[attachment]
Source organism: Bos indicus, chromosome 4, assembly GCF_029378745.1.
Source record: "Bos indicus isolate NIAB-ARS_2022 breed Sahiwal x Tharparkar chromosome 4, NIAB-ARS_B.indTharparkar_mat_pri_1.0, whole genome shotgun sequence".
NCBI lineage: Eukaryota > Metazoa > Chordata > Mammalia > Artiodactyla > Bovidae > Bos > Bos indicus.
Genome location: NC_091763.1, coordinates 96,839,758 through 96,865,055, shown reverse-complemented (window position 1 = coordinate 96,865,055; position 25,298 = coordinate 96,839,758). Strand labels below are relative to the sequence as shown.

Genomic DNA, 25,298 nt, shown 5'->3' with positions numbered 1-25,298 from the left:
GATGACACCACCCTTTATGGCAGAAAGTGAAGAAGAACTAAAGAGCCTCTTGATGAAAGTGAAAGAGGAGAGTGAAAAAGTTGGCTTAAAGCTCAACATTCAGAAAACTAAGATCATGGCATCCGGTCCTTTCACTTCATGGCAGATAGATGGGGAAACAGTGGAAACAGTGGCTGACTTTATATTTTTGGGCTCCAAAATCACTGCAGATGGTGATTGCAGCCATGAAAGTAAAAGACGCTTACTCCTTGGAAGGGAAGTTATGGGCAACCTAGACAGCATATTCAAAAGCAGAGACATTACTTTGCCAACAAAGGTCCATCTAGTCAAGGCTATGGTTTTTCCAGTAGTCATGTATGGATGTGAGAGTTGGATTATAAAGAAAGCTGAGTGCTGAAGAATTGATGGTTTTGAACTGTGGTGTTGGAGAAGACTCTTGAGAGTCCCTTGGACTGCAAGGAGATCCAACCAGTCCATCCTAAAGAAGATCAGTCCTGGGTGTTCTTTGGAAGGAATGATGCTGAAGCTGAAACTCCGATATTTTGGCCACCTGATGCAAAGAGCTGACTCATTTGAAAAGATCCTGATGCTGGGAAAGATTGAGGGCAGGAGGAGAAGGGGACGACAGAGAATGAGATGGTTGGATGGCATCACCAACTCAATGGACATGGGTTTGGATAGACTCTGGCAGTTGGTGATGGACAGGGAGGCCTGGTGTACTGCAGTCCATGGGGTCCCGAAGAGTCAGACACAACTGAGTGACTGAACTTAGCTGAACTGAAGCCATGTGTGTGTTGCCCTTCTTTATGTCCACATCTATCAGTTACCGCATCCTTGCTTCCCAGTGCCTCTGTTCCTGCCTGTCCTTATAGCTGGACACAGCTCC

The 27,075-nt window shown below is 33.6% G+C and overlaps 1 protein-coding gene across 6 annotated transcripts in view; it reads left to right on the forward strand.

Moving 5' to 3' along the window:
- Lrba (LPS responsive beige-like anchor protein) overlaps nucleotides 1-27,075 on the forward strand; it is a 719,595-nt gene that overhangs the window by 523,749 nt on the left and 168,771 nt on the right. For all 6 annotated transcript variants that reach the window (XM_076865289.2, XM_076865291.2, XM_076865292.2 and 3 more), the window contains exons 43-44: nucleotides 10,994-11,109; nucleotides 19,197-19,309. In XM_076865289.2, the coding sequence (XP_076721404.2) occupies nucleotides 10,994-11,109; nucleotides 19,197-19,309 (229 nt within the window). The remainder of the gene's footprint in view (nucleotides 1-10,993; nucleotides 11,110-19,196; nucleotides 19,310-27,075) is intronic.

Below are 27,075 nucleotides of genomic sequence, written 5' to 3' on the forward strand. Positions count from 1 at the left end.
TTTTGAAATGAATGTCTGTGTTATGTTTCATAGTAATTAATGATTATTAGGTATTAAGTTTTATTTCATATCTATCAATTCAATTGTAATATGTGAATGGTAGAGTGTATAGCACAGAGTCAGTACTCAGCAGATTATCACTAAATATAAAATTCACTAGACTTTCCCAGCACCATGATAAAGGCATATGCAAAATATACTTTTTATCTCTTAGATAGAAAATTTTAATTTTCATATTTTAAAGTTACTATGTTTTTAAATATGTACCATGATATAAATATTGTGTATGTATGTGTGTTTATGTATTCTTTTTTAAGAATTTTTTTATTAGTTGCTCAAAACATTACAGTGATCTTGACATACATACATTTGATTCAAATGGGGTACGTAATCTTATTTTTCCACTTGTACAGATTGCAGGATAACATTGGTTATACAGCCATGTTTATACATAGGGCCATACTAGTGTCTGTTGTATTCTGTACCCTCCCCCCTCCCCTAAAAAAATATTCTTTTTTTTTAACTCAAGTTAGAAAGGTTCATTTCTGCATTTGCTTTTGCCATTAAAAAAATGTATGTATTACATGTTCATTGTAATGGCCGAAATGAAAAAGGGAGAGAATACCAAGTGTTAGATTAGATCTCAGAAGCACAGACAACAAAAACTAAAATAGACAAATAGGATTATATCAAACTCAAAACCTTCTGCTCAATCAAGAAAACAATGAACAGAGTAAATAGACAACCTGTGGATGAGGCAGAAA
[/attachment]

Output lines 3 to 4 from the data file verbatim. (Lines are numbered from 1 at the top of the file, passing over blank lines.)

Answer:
NCBI lineage: Eukaryota > Metazoa > Chordata > Mammalia > Artiodactyla > Bovidae > Bos > Bos indicus.
Genome location: NC_091763.1, coordinates 96,839,758 through 96,865,055, shown reverse-complemented (window position 1 = coordinate 96,865,055; position 25,298 = coordinate 96,839,758). Strand labels below are relative to the sequence as shown.